One way that scientists can non-invasively study the human brain is by growing “mini-brains,” clusters of brain cells each about the size of a pea, in the lab. In a fascinating progression of this line of research, a team this week reports that they observed human-like brainwaves from these organoids.
Smells, like the tangy scent of the ocean or the acrid odor of smoke, are powerful cues that shape our memories and warn us of imminent threats. But for approximately 12 per cent of Americans over the age of 40, this crucial sense is significantly reduced or absent altogether. While scientists are still working to understand…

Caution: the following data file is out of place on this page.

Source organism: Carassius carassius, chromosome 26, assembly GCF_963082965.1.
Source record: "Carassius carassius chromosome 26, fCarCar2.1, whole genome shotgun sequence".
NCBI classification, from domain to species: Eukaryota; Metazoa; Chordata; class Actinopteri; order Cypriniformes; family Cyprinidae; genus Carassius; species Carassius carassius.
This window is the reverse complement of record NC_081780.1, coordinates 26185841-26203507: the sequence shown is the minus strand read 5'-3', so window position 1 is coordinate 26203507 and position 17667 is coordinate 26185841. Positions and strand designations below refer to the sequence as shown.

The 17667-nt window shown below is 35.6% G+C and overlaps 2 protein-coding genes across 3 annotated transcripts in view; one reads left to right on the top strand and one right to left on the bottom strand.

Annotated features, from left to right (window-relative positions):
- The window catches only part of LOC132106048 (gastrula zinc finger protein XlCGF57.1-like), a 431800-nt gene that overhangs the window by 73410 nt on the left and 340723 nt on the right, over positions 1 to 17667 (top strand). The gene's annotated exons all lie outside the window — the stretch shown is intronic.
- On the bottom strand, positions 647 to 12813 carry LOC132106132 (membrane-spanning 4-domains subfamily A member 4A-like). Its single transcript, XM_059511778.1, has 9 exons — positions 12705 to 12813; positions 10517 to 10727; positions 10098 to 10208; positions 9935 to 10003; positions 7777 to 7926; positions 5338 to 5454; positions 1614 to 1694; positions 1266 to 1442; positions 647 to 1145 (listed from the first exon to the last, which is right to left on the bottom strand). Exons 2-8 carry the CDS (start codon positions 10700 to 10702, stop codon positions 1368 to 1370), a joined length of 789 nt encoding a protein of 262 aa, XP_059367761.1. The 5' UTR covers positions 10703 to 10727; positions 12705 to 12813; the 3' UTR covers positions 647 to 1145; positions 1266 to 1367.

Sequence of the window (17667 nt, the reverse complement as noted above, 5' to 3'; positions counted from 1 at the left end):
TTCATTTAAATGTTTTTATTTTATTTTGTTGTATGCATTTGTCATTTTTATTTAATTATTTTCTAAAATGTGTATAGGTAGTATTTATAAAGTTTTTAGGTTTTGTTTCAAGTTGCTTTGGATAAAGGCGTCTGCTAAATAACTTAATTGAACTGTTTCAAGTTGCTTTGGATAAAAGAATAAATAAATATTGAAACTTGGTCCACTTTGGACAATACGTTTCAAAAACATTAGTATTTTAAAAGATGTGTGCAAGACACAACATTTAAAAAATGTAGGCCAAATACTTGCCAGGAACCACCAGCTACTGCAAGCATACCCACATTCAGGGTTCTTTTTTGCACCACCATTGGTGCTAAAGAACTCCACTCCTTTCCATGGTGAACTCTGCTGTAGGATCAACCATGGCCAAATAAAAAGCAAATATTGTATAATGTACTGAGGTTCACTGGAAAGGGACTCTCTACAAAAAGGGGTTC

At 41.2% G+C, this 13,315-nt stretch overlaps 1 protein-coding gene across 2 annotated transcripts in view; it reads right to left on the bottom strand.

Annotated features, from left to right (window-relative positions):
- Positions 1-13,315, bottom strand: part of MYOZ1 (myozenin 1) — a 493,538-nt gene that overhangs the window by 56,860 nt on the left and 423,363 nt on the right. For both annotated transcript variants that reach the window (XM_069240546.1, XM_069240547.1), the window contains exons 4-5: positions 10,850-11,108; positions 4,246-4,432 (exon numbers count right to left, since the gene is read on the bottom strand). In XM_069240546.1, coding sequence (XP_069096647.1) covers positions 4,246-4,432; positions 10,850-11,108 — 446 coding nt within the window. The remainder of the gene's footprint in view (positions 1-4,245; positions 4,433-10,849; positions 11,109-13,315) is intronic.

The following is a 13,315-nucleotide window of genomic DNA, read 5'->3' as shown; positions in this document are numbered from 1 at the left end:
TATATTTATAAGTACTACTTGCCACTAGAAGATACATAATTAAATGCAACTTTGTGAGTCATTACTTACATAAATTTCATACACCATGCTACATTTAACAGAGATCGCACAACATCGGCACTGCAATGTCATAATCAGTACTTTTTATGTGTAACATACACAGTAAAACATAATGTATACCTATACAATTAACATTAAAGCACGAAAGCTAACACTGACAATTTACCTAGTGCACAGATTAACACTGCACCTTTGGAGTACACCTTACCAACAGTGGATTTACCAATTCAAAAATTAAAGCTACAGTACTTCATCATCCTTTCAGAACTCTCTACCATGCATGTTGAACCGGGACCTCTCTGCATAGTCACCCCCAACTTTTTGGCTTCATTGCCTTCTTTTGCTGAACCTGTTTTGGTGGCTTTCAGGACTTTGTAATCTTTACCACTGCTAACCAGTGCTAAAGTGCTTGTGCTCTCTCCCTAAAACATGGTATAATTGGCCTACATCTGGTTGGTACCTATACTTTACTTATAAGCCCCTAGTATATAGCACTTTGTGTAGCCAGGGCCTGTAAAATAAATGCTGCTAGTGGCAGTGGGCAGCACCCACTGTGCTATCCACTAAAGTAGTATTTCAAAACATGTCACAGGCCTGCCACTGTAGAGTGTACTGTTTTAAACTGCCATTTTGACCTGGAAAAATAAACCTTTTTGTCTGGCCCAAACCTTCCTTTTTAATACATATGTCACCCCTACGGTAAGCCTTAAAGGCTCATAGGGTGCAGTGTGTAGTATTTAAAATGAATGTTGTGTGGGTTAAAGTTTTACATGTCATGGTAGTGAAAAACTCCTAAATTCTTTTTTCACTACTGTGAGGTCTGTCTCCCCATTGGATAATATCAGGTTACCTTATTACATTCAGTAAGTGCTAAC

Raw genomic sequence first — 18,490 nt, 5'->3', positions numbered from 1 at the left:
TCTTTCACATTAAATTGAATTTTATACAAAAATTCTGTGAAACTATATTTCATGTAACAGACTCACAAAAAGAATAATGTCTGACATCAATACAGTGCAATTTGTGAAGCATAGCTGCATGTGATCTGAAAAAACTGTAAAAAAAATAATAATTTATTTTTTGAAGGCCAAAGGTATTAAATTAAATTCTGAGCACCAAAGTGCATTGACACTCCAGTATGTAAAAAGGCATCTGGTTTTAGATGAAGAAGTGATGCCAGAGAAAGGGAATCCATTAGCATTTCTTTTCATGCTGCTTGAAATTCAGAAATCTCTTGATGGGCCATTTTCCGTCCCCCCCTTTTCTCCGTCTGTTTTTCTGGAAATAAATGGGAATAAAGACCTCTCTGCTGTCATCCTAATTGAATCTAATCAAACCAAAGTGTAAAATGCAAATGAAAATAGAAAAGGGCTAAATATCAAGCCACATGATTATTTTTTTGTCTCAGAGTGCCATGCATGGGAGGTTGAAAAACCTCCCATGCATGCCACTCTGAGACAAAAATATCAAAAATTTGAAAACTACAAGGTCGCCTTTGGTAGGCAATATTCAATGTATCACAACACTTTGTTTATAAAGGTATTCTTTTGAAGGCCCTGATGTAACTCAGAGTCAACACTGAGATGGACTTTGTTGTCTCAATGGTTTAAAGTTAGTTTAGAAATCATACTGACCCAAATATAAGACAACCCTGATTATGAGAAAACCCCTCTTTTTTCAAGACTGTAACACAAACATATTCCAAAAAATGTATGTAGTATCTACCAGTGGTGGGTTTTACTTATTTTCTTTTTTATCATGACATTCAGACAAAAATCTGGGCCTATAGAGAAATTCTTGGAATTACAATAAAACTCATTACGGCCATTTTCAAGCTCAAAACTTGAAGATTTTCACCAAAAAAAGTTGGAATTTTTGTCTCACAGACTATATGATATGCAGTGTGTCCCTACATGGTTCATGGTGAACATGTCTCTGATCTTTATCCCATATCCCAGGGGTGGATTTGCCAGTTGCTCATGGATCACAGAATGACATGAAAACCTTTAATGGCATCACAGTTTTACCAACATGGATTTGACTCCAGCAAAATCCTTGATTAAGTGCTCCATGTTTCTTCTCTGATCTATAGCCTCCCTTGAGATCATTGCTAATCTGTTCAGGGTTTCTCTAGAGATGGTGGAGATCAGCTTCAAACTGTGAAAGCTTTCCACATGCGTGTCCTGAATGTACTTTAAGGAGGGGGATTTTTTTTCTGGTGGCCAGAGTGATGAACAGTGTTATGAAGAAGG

The image of a lab rat is an iconic symbol of scientific research, and for good reason: These rodents are remarkably good stand-ins for human subjects because of how closely their physiology and genetic make-up resemble ours. Because of this, mice and rats are used to study everything from cancer to diabetes to Alzheimer’s disease.